If, Dear Reader, you have followed my reviews in the order recommended this will be your ‘final stop’ in Gundagai – though you should not take that term to literally as I do, of course, mean your final stop before moving on to your next earthly destination.
South Gundagai Cemetery came into use, prior to the devastating Great Flood of 1852, when the town was situated on the flats by the Murrumbidgee River. The earliest marked burial here is that of Edmund Crisp who died on 27th August, 1846 while attempting to save a person from drowning in the Murrumbidgee River. His grave is marked by the small obelisk in the centre of the cemetery (picture 2). Beside Crisp’s grave, and also captured in my second picture, is the grave of Peter Stuckey (d.1859), another early pioneer in the area.
Regrettably, detailed burial records of the Gundagai area have been lost, but it is thought that many of the 1852 flood victims were buried quickly in unmarked graves beside the river in Ferry Street, South Gundagai and not here in this cemetery nor in the North Gundagai Cemetery which appears, based on my inspection, to only contain post flood interments.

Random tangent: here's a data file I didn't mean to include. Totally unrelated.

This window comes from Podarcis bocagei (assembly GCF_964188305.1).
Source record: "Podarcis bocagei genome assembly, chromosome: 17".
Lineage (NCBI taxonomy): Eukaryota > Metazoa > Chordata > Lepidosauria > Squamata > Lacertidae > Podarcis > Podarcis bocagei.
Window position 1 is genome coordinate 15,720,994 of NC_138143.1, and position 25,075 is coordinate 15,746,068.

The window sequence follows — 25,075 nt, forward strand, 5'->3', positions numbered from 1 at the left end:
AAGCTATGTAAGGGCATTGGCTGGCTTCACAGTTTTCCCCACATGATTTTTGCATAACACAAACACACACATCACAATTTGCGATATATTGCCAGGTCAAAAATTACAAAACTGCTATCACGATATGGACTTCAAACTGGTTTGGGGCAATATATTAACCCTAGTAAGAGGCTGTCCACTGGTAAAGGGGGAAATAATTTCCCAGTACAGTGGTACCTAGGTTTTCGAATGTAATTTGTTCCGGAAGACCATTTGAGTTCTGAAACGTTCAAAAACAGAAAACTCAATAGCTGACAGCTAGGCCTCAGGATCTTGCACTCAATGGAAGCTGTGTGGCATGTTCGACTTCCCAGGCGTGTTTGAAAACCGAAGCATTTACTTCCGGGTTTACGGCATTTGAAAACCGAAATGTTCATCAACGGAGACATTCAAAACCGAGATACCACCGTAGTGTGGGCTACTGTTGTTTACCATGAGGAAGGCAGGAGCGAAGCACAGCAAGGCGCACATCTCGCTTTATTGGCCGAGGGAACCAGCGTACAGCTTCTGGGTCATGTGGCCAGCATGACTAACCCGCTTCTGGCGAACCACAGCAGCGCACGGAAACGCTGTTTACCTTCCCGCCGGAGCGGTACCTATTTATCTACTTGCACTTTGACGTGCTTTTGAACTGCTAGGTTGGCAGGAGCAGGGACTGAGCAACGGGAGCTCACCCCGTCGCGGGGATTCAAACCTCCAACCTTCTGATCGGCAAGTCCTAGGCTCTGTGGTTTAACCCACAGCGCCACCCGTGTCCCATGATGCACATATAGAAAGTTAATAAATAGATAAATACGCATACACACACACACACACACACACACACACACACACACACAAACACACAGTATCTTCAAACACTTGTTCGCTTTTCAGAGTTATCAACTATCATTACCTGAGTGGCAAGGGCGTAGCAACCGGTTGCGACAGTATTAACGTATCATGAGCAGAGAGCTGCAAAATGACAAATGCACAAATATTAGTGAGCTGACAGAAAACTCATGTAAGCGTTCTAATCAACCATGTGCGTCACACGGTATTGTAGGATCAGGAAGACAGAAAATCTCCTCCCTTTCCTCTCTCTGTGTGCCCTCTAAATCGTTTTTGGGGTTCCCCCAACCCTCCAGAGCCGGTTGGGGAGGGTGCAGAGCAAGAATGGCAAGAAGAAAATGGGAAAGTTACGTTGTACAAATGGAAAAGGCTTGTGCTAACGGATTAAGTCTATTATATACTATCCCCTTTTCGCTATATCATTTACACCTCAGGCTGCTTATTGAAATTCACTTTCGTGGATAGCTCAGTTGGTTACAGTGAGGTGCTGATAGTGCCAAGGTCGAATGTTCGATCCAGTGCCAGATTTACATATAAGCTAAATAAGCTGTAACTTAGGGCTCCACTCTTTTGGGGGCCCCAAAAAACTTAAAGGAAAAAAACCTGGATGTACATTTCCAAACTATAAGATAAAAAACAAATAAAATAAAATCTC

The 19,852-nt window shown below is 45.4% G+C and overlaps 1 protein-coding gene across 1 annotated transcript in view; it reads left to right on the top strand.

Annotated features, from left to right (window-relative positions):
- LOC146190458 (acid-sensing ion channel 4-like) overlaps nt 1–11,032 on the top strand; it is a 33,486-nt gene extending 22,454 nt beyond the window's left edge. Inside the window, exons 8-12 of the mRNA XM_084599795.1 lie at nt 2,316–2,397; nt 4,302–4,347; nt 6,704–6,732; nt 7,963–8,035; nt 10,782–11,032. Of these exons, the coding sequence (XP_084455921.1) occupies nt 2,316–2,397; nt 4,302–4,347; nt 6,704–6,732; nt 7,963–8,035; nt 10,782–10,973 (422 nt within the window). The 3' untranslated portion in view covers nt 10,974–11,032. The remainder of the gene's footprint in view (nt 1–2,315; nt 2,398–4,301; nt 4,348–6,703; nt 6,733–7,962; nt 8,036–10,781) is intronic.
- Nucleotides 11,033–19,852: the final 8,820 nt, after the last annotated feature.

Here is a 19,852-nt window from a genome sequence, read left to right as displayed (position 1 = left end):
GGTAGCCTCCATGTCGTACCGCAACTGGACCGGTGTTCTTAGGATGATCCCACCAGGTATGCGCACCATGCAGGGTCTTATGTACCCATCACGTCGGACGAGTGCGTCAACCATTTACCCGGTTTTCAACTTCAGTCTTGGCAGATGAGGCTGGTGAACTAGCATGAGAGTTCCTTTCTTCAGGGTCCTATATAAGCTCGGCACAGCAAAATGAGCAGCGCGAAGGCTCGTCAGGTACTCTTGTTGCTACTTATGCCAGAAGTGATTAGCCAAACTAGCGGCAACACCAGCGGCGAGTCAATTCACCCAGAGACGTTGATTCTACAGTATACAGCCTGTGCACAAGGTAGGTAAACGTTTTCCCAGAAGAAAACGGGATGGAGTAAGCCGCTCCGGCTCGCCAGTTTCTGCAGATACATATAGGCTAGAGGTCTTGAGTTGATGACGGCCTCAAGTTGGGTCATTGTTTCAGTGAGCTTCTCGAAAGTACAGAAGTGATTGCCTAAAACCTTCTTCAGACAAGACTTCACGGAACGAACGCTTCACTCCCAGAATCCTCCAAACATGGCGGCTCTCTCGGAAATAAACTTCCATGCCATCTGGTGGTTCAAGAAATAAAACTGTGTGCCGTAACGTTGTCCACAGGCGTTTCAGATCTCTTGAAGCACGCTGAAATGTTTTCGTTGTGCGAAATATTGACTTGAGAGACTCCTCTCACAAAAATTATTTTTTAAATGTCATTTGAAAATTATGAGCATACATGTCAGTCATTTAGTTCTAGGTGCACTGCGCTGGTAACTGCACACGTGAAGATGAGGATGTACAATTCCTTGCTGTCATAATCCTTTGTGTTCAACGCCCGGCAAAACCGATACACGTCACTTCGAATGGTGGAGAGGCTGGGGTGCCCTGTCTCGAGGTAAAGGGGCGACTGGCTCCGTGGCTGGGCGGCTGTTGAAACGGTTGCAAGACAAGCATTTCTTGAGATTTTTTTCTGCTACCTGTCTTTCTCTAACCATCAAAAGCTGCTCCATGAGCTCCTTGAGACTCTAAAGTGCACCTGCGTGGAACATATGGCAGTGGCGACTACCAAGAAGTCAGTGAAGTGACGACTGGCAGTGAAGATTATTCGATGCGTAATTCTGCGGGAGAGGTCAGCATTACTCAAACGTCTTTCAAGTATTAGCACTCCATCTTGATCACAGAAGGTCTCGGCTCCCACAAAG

I found the graves in pictures 3 and 4 below of particular interest. That in picture 3 hosts an interesting collection of both Christian and Buddhist symbolism while those in picture 4 belong to Brooke Family members.
Brooke is the name of an important landed family in the history of Northern Ireland, where I was born. Many of that family were noted members of the British army and, following a very limited search of sketchy information on the net, I believe some members of the Brooke family interred here may have served in the forces here in Australia. I wonder if the two Brooke families are related and if they were then perhaps the Brookes made up, if you like, for the exploits of another less savoury, Northern Ireland immigrant to the area, bushranger Captain Moonlite, buried in North Gundagai Cemetery.
While some people may find it odd to visit old graveyards I find it exciting because of the sort of things, like this, a visit can throw up.
While I found the cemetery most interesting for its graves it is nowadays promoted more for its natural features and being host to a short self-guided walking track through nearly one hectare of Grassy White Box Woodland. Apparently, and I didn’t count them, this well cared for cemetery is home to 80 species of native shrubs and wildflowers which per the local council website “provide a spectacular floral display in spring and summer”. I visited in early spring and while very pleasant I would baulk at describing the display as spectacular. Certainly worth a look though.
Address: Gocup Road, South Gundagai
Directions: About 3-4 kms south of the town centre